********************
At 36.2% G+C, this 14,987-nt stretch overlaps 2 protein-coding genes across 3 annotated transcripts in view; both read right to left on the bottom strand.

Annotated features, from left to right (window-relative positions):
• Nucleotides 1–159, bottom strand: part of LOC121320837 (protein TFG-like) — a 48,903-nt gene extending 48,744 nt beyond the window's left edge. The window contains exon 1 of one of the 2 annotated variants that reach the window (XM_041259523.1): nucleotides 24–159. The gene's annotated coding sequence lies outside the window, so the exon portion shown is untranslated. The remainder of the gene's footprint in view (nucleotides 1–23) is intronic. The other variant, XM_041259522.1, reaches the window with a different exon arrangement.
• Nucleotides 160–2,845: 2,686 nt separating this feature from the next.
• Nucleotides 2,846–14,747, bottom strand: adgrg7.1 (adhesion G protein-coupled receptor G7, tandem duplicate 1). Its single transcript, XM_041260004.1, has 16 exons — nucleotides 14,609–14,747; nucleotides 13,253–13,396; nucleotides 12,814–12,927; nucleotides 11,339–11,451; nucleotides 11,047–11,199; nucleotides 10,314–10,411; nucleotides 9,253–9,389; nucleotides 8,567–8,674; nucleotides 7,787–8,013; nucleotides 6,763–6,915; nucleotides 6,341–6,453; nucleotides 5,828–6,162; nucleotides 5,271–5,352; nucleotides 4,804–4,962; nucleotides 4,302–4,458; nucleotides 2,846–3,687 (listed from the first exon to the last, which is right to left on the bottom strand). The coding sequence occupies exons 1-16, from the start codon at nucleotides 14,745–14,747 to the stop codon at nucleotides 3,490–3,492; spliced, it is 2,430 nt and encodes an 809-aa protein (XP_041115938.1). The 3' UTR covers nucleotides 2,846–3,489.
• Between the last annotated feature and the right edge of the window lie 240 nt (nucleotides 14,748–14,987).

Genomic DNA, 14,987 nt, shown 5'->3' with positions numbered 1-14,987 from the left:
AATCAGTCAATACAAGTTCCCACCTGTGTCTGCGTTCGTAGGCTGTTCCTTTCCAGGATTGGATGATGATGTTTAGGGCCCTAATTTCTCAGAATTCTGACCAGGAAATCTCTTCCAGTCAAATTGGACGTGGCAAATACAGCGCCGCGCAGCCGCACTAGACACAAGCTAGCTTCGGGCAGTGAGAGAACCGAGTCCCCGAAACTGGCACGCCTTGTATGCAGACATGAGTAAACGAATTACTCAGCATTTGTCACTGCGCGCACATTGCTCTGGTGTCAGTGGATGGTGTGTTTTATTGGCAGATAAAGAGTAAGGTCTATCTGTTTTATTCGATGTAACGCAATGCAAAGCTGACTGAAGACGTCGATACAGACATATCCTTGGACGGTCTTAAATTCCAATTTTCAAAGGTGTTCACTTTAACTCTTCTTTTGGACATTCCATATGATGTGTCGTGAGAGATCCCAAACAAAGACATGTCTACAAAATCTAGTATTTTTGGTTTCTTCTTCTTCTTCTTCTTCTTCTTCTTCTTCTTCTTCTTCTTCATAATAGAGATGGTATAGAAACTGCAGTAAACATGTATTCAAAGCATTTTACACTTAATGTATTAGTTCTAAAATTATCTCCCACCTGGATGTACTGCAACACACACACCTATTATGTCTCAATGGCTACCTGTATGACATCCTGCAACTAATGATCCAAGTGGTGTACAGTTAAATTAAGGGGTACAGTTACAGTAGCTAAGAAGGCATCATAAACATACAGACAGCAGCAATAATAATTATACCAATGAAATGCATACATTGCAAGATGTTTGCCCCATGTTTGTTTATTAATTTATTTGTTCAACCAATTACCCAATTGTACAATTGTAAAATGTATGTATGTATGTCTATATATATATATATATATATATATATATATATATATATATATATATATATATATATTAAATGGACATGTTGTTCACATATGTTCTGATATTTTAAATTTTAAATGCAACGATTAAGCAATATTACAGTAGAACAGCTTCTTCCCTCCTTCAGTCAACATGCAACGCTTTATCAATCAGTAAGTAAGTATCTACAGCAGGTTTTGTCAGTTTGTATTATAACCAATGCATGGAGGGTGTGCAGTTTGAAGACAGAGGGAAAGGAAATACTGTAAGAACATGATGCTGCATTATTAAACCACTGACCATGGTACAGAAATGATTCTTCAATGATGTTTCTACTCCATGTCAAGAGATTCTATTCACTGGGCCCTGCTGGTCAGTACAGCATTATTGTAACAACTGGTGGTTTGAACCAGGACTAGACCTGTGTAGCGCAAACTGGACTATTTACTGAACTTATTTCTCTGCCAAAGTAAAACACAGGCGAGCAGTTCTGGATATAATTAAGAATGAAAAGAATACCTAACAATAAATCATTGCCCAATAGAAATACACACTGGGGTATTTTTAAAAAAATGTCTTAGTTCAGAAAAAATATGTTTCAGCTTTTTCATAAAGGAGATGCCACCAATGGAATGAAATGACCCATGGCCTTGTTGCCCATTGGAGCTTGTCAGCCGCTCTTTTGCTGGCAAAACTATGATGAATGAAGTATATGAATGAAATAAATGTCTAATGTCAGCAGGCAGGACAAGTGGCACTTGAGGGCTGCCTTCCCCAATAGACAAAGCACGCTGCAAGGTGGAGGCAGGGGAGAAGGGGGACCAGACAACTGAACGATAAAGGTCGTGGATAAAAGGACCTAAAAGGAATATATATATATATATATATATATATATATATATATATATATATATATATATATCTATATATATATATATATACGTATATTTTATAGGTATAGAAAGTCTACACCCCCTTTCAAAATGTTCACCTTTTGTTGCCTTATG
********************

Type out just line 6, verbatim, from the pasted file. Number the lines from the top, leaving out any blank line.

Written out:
• Between the last annotated feature and the right edge of the window lie 240 nt (nucleotides 14,748–14,987).